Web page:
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Modern Filipino cuisine

First Posted 10:51:00 09/04/2010

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WHILE there is a concerted effort for any cuisine to keep its authenticity, variations are inevitable.

Filipinos are individualistic and diverse, understandably so if we consider the fact that our country consists of over 7,000 islands. And every region boasts of its own preparation and presentation of dishes.

With the highly competitive food business, it is not surprising to see restaurants go out of the ordinary to creatively prepare and present classic Filipino dishes. I always go for the traditional and the classic cookery. But there are a few adventurous ones whose interesting twists perk up the usual dishes. Mesa Filipino Moderne at The Terraces of the Ayala Center Cebu offers authentic Filipino dishes that appetizingly makes use of all-Filipino ingredients in ways that make the restaurant distinct and unique.

Mesa was conceptualized and realized by partners Sen. Francis ?Kiko" Pangilinan and restaurateur Rikki Dee. The flagship restaurant is in Greenbelt 5 Ayala Center Makati and branches in The Terraces Ayala Center Cebu, SM Megamall and LM Grill in SM Cebu City. Friends of the partners Kiko and Rikki: Gabby and Lia Cruz, Edwin and Monette Ortiz, Ato and Gigi Alvarez, and Nonoy and Alice Dee brought the whole Mesa concept in Cebu.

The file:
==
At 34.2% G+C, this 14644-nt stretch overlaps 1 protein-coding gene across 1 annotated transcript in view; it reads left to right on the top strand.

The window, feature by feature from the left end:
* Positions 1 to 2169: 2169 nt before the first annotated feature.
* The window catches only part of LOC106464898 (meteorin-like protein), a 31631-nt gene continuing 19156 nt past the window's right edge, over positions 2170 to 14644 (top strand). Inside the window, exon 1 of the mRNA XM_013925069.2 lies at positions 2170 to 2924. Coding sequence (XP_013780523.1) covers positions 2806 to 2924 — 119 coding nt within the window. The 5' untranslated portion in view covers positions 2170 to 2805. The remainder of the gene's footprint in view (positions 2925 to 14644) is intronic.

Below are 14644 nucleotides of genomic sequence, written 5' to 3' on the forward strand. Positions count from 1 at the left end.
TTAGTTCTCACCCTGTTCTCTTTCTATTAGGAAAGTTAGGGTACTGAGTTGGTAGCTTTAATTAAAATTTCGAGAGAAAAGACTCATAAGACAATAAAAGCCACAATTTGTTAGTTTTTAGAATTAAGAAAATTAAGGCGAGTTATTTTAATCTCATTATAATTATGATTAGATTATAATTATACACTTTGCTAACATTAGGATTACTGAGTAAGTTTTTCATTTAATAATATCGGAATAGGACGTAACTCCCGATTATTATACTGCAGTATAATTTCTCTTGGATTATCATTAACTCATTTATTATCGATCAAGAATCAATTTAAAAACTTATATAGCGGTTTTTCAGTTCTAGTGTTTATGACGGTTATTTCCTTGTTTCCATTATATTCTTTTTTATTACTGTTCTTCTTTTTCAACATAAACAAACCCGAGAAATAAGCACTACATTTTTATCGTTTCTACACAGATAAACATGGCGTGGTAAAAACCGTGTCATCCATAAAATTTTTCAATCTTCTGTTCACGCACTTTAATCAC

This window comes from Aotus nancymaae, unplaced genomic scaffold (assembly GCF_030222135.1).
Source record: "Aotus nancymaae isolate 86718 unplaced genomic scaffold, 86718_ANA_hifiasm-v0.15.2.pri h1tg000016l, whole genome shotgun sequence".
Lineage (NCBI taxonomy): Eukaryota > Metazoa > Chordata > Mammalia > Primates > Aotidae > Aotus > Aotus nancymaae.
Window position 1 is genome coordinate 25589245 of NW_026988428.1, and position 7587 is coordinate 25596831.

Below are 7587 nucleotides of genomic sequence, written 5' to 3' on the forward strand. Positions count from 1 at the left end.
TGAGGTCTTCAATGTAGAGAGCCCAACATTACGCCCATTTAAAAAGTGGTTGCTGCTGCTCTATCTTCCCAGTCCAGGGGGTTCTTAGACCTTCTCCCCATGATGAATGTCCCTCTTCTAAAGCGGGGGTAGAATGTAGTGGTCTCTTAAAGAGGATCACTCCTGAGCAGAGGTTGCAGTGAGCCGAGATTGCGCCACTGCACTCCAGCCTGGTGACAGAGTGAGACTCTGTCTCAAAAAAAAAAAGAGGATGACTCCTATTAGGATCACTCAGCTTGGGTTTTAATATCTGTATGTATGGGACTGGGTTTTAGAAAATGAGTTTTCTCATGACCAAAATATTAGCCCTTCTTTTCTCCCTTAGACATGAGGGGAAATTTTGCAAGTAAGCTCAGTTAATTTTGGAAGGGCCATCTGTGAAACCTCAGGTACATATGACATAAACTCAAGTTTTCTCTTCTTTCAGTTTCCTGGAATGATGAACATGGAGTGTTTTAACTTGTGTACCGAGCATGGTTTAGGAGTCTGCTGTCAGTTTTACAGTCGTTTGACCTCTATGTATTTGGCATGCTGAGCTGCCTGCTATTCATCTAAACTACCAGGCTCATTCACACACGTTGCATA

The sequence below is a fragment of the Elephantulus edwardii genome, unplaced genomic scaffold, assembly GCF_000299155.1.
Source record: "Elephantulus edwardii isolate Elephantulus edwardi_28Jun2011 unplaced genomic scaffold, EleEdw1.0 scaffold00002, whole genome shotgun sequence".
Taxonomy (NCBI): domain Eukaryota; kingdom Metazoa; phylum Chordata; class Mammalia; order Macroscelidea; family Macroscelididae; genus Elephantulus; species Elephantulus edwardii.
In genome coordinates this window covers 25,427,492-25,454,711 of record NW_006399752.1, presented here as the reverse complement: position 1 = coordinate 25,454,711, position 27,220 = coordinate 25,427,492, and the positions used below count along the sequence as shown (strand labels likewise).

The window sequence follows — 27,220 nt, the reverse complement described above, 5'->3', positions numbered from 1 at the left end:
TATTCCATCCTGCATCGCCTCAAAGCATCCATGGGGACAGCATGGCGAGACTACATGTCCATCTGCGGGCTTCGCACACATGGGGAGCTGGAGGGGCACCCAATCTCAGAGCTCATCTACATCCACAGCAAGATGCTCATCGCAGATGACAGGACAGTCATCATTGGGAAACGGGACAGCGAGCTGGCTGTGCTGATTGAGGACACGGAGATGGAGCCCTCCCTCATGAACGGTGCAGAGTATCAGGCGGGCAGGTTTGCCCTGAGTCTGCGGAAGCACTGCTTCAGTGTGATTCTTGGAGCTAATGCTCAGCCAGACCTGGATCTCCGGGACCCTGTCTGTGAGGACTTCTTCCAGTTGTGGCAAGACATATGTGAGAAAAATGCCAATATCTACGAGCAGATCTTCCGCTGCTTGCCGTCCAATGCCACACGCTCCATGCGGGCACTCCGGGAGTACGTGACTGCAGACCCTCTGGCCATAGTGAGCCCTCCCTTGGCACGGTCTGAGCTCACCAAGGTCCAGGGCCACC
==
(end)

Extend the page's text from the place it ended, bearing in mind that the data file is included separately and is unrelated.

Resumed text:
Lunch at Mesa Filipino Moderne with Gabby Cruz, Monette Ortiz and their marketing staff showcased how dishes get modern touches without losing its identity and authenticity. The appetizers were interestingly different and yet they were common Filipino fare. Prawns were wrapped in egg noodles instead of the usual wrapper and deep-fried served with sweet and sour sauce. Tinapa Rolls were a plump version of the spring roll filled with flakes of tinapa (yummy smoked milkfish), salted egg and tomatoes served cut up on porcelain soup spoon.

I enjoyed it with vinegar dip (where is the sinangag?). Sisig (a popular kapampangan dish of thrice-cooked pork cheek with spices) was wrapped in dumpling wrapper like a pouch and deep-fried. There was a refreshing Tofu Salad with Century Eggs and prawns. The Pomelo Salad was topped with Latik (fried coconut milk solids that I drizzle over glutinous delicacies like sapin-sapin).

A gregarious host, Gabby hails from Manila but has moved to Cebu with his family. He cautioned us to go slow as so we get to enjoy all of the specialties they have prepared. Soup was Chicken Binakol, an Iloilo favorite where pieces of chicken are stewed in coconut water with sili leaves and served in coconut shell. It has a sweetish, refreshing taste. Pretty much like Tinola. I was transported back to my childhood days with dishes like Pato Tim (marinated and braised duck in lemon juice, soy sauce, ginger and sherry), Ginataaang Sigarilyas (sigadilyas), a winged bean that is called garbanzos by our helper who hails from Alegria. Sigarilyas was a regular vegetable dish in our household. The Bicolano favorite, Laing was served in two versions, saucy and dry. Three outstanding signature dishes captured my fancy: Crispchon, Crispy Boneless Tilapia with four sauces and Salted Crusted Apahap (Sea bass).

Crispchon is their version of Lechon de leche (no more than 45 days suckling pig) served with Pandan crepes, cucumbers and greens -- Peking Duck style. The succulent flesh of the Tilapia (a fresh water fish) was cubed and deep fried with different sauces on the side (honey bagoong, honey patis, sweet chili and vinegar with soy). The Sea Bass was wrapped and baked in rock salt with the fish cooked in its own juice that made it very tasty.


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